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Astron. Astrophys. 331, 1108-1112 (1998)

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1. Introduction

A commonly adopted model to study the dynamical evolution of small bodies in the solar system is the planar, circular, Restricted Three-Body Problem (RTBP) (see for instance Szebehely, 1967). In the case of asteroidal motion, the Sun and Jupiter are assumed to be in circular orbits around the center of mass of the system, and an asteroid with negligible mass moves under the gravitational influence of these two main bodies.

Several studies on the main asteroid belt have been made using this model. In general, these studies consisted essentially in numerical integrations of this problem aiming at:

- the search of periodic orbits and the families associated to them as well as the study of their stability with the purpose of characterizing the system orbits through periodic orbits (see for instance Szebehely, 1967, chapters 8 and 9);

- computing the variation of the orbital elements, with the purpose of understanding the evolution of such elements (see for instance Winter and Murray, 1997a);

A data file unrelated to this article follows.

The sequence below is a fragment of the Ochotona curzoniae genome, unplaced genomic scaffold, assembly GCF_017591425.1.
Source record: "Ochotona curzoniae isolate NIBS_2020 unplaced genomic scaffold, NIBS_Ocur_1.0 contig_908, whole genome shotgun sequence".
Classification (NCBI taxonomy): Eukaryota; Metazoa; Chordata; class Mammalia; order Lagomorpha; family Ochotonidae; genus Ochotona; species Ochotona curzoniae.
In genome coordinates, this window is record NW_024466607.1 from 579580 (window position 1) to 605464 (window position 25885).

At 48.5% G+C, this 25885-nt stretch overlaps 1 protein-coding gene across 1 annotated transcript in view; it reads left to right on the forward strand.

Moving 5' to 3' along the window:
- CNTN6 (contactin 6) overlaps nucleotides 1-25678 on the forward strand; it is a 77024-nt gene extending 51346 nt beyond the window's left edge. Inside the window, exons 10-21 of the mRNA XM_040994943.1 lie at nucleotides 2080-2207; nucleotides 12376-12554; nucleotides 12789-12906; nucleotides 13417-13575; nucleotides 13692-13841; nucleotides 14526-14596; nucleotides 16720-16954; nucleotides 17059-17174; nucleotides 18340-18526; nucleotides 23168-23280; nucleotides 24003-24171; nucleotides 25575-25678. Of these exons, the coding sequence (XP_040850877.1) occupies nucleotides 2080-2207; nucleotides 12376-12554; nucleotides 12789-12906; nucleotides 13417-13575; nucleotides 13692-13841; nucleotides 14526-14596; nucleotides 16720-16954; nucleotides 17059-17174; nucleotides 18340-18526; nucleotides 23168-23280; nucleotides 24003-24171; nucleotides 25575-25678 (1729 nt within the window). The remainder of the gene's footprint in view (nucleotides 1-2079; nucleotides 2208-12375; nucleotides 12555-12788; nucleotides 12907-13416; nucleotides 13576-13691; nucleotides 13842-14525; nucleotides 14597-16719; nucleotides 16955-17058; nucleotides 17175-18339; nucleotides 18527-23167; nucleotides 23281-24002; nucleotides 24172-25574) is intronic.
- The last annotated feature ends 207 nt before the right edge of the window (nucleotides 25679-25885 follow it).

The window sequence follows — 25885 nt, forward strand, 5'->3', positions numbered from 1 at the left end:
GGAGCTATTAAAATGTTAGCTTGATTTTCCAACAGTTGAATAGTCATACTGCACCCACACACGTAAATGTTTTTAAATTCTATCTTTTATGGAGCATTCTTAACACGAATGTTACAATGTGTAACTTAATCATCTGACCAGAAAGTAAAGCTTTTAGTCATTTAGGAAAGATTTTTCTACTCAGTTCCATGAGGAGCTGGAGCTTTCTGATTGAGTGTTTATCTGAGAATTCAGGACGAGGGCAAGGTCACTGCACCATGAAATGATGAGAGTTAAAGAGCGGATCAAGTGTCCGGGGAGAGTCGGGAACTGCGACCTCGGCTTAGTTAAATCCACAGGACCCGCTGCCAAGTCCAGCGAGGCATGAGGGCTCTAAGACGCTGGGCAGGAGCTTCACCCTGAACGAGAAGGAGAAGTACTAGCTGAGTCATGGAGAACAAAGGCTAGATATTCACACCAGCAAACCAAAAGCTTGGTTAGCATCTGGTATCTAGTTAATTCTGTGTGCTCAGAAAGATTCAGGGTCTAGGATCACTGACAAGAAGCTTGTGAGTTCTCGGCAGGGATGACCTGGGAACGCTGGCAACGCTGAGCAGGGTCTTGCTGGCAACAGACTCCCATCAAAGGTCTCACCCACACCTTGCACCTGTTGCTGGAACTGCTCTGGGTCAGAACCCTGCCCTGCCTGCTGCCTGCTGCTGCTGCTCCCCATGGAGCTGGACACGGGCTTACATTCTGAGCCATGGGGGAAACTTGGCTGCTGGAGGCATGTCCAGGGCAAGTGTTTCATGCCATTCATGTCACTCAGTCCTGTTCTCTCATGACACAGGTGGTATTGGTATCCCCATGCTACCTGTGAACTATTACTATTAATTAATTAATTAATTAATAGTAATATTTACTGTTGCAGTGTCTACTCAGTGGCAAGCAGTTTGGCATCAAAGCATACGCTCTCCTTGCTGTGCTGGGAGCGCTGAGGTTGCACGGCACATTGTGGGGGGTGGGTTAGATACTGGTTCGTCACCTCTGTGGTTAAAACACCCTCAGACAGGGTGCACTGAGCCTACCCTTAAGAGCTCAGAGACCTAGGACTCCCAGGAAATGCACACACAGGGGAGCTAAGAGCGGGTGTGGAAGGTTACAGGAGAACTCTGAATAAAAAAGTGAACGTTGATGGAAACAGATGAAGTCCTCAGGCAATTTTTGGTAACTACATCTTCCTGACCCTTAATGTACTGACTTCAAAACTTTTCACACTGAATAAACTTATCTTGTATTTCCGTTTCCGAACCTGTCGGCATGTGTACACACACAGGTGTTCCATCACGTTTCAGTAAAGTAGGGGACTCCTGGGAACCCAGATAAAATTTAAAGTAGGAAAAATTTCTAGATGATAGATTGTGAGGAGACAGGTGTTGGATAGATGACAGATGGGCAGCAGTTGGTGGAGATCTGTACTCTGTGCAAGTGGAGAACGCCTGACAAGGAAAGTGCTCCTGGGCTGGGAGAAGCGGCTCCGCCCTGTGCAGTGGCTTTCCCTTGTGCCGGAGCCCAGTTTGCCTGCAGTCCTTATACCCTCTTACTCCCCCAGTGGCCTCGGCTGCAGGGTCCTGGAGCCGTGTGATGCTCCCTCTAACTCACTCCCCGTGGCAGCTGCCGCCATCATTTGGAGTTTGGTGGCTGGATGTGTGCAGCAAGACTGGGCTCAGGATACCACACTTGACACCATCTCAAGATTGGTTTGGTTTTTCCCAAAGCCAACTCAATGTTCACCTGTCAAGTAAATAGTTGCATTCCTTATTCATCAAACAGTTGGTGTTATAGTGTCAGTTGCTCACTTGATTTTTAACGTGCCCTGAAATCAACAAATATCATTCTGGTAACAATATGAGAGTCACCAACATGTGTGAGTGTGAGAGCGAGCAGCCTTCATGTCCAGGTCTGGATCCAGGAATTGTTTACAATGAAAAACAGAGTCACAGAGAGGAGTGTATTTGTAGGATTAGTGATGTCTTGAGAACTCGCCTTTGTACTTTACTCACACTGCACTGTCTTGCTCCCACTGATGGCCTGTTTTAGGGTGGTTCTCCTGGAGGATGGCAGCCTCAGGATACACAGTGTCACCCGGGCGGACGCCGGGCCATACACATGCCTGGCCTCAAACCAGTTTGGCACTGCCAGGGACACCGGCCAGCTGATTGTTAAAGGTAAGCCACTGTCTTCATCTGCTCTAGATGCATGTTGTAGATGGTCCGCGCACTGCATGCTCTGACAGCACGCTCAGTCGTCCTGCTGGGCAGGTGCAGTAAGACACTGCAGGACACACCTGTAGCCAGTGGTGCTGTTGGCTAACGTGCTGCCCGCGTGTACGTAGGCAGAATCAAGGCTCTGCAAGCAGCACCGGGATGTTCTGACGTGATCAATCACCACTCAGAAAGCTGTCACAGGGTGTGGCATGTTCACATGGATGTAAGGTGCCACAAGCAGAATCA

- obtaining the intersection of the orbits with a transversal surface (Poincaré surface of section method), with the purpose of determining the nature of the orbits, regular or chaotic, and their extent on the phase space (see for instance Winter and Murray, 1994a and 1994b).

However, it is rare to find a method being used to describe in a complete and clear way the orbits in the configuration space, which is the physical space where the orbits actually evolve. In principle, this description could be made in a simple and direct way by just plotting the quasi-periodic orbit in the configuration space. This process is naive and does not work, because even for just one trajectory its path becomes very quickly confused, hiding all the details of the trajectory.

In this work we present a description of some RTBP quasi-periodic orbits. This presentation is made in the configuration space using the caustics of the problem. The caustics are envelopes of the quasi-periodic trajectories, or the contours of the torus that contains each one of these orbits. The construction of the caustics is based on a technique recently developed by Stuchi and Vieira Martins (1995, 1996). The method is built from simple properties of the variational equations solutions, which are fulfilled in the case of not degenerated integrable Hamiltonian systems and, in principle, can be used for almost all quasi-periodic orbits of Hamiltonian systems.

As it will be shown, a relatively small number of caustics characterize the various types of orbits of the RTBP and the shape of these caustics are closely related to the existing resonances.

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© European Southern Observatory (ESO) 1998

Online publication: March 3, 1998